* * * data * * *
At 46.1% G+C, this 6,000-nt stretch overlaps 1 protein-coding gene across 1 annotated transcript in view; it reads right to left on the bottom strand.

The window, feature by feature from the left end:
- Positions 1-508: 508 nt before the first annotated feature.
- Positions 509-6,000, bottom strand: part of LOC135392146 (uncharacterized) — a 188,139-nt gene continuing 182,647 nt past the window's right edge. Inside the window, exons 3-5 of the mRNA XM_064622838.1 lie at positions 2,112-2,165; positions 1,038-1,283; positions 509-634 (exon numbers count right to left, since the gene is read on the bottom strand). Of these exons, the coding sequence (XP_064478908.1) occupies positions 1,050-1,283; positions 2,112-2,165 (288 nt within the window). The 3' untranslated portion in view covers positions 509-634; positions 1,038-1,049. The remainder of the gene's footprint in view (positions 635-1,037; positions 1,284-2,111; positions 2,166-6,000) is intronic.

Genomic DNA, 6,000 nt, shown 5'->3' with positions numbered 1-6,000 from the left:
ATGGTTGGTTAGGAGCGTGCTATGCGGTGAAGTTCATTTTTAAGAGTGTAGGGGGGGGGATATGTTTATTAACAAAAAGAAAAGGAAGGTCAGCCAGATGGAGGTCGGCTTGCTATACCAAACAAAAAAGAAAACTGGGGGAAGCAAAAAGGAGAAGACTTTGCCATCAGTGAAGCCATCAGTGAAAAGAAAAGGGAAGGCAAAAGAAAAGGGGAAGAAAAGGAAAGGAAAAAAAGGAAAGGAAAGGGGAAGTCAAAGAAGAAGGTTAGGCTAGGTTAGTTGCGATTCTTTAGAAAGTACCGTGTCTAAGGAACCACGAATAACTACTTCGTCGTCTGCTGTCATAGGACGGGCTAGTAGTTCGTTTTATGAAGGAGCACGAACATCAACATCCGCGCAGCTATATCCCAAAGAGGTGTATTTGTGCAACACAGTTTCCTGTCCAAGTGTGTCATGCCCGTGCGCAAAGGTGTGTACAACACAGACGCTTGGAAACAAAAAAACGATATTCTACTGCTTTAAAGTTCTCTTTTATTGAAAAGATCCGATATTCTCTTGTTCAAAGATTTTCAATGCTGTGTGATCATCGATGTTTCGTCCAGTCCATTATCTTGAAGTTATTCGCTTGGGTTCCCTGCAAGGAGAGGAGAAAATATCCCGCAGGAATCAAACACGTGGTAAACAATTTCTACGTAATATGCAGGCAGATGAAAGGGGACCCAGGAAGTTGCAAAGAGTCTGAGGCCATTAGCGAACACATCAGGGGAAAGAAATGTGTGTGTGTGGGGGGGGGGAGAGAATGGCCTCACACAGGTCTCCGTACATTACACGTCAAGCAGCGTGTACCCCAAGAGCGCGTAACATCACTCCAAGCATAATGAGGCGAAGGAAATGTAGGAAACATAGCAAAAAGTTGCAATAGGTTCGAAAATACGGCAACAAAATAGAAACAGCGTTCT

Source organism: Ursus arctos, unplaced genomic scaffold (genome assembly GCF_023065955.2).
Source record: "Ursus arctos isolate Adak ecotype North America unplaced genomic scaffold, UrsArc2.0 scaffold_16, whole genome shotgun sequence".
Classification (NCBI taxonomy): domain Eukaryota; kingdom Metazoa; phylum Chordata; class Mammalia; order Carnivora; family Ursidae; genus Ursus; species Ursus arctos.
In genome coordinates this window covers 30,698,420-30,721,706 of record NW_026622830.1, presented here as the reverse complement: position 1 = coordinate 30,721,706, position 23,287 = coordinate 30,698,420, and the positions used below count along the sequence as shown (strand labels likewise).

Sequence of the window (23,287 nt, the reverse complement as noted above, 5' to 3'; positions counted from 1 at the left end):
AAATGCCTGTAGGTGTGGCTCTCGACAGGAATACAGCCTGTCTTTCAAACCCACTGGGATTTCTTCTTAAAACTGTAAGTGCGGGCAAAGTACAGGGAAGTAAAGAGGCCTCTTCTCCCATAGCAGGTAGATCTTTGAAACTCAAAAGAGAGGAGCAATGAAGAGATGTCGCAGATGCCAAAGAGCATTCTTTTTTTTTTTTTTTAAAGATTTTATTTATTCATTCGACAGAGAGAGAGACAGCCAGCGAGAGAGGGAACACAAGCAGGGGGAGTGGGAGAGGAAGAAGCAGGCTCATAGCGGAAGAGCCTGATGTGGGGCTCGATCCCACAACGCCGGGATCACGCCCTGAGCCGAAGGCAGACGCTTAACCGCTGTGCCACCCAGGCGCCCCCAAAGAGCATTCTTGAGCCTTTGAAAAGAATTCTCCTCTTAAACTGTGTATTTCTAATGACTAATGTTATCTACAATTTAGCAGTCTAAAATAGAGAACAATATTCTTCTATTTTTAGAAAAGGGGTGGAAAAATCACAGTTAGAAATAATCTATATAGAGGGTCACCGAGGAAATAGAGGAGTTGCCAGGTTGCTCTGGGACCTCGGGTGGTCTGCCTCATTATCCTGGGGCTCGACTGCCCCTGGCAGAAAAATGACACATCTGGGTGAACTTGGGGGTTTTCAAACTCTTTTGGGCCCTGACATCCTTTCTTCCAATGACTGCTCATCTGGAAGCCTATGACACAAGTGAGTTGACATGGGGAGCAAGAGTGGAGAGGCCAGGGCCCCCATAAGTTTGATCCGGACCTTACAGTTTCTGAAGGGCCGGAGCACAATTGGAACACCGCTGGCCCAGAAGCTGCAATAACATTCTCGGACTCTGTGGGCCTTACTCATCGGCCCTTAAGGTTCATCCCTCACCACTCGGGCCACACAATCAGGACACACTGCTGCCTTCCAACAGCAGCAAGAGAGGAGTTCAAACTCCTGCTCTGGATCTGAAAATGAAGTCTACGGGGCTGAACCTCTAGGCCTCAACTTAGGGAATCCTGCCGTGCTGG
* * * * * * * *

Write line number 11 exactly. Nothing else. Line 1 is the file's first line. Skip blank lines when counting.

Sequence of the window (23,287 nt, the reverse complement as noted above, 5' to 3'; positions counted from 1 at the left end):